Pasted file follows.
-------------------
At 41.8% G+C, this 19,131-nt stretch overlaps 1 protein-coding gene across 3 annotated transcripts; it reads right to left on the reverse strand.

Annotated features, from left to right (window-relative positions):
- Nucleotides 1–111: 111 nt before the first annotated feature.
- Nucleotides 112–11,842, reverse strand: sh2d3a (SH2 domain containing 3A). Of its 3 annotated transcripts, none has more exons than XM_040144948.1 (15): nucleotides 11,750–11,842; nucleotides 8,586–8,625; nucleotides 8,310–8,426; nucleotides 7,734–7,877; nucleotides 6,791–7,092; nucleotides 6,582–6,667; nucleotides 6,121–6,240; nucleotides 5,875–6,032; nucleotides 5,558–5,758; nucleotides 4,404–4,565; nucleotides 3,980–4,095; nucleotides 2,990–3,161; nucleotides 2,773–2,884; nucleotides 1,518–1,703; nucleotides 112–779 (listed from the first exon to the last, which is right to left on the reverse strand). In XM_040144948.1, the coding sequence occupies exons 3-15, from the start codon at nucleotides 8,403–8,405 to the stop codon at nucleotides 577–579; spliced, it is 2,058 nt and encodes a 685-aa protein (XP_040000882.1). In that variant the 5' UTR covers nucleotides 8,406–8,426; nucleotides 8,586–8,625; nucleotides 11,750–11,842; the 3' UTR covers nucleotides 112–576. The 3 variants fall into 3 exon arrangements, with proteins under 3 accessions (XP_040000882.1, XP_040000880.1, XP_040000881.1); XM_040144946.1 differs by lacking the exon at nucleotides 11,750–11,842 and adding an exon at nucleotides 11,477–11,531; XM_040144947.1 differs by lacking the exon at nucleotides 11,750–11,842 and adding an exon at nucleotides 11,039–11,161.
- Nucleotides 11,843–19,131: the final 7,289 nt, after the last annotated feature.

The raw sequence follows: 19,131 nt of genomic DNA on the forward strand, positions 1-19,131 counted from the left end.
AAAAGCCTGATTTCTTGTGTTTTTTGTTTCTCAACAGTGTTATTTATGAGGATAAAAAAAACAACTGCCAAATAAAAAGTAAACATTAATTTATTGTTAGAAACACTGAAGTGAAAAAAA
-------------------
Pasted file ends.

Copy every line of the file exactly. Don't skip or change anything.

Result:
At 41.8% G+C, this 19,131-nt stretch overlaps 1 protein-coding gene across 3 annotated transcripts; it reads right to left on the reverse strand.

Annotated features, from left to right (window-relative positions):
- Nucleotides 1–111: 111 nt before the first annotated feature.
- Nucleotides 112–11,842, reverse strand: sh2d3a (SH2 domain containing 3A). Of its 3 annotated transcripts, none has more exons than XM_040144948.1 (15): nucleotides 11,750–11,842; nucleotides 8,586–8,625; nucleotides 8,310–8,426; nucleotides 7,734–7,877; nucleotides 6,791–7,092; nucleotides 6,582–6,667; nucleotides 6,121–6,240; nucleotides 5,875–6,032; nucleotides 5,558–5,758; nucleotides 4,404–4,565; nucleotides 3,980–4,095; nucleotides 2,990–3,161; nucleotides 2,773–2,884; nucleotides 1,518–1,703; nucleotides 112–779 (listed from the first exon to the last, which is right to left on the reverse strand). In XM_040144948.1, the coding sequence occupies exons 3-15, from the start codon at nucleotides 8,403–8,405 to the stop codon at nucleotides 577–579; spliced, it is 2,058 nt and encodes a 685-aa protein (XP_040000882.1). In that variant the 5' UTR covers nucleotides 8,406–8,426; nucleotides 8,586–8,625; nucleotides 11,750–11,842; the 3' UTR covers nucleotides 112–576. The 3 variants fall into 3 exon arrangements, with proteins under 3 accessions (XP_040000882.1, XP_040000880.1, XP_040000881.1); XM_040144946.1 differs by lacking the exon at nucleotides 11,750–11,842 and adding an exon at nucleotides 11,477–11,531; XM_040144947.1 differs by lacking the exon at nucleotides 11,750–11,842 and adding an exon at nucleotides 11,039–11,161.
- Nucleotides 11,843–19,131: the final 7,289 nt, after the last annotated feature.

The raw sequence follows: 19,131 nt of genomic DNA on the forward strand, positions 1-19,131 counted from the left end.
AAAAGCCTGATTTCTTGTGTTTTTTGTTTCTCAACAGTGTTATTTATGAGGATAAAAAAAACAACTGCCAAATAAAAAGTAAACATTAATTTATTGTTAGAAACACTGAAGTGAAAAAAA